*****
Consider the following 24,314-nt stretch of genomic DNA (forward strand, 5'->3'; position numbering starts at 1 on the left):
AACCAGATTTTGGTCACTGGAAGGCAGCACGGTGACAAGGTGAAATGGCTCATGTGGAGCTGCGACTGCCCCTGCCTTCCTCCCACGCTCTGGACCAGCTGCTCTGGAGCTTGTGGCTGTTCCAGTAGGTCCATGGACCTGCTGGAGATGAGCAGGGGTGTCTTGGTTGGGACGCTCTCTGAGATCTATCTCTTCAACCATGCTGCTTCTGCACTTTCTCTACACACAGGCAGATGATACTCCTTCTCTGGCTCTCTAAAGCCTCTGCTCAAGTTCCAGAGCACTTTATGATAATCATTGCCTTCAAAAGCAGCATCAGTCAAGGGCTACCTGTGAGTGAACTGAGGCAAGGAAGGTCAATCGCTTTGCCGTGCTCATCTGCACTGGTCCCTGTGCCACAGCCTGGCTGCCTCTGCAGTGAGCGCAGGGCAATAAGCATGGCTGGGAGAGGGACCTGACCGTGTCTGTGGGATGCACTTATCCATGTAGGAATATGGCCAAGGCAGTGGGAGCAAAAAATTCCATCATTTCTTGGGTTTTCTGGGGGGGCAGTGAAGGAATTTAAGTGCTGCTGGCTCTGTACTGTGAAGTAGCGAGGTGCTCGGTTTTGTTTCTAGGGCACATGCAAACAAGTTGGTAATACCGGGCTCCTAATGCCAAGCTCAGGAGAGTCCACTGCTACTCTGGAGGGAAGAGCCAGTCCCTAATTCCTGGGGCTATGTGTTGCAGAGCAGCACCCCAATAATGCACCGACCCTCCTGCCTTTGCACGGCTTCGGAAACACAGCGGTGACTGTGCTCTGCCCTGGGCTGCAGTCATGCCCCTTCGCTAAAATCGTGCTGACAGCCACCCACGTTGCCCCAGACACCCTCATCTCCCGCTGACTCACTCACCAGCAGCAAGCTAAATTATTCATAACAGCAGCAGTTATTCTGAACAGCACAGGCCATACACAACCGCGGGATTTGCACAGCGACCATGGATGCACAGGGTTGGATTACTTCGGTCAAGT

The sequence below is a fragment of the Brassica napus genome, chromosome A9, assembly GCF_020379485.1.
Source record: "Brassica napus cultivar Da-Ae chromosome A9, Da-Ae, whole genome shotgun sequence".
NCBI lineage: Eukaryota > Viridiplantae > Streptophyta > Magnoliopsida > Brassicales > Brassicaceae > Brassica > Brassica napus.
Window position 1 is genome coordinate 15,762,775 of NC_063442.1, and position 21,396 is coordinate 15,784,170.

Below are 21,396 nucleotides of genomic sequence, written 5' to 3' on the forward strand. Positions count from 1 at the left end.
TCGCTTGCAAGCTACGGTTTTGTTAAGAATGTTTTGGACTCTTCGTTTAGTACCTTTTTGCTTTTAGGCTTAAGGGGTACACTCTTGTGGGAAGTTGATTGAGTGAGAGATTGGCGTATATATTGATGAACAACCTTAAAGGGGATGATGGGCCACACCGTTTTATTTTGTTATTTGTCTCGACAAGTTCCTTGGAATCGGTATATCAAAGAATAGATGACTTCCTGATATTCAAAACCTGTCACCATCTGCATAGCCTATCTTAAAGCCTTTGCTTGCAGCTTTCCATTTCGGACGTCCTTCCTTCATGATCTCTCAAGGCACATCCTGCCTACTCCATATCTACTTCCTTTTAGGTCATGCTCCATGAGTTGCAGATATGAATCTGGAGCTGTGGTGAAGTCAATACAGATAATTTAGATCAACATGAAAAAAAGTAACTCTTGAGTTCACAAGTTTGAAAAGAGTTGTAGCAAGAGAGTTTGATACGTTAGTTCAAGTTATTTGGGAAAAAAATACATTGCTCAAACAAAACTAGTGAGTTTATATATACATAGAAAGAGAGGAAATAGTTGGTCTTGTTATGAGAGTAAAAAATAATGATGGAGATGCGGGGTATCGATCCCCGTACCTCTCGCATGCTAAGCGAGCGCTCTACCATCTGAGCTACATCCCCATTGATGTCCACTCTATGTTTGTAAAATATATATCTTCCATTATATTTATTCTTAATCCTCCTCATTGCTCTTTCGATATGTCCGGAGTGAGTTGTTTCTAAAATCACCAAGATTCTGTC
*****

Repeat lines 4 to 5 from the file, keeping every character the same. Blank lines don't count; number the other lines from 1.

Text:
Source record: "Brassica napus cultivar Da-Ae chromosome A9, Da-Ae, whole genome shotgun sequence".
NCBI lineage: Eukaryota > Viridiplantae > Streptophyta > Magnoliopsida > Brassicales > Brassicaceae > Brassica > Brassica napus.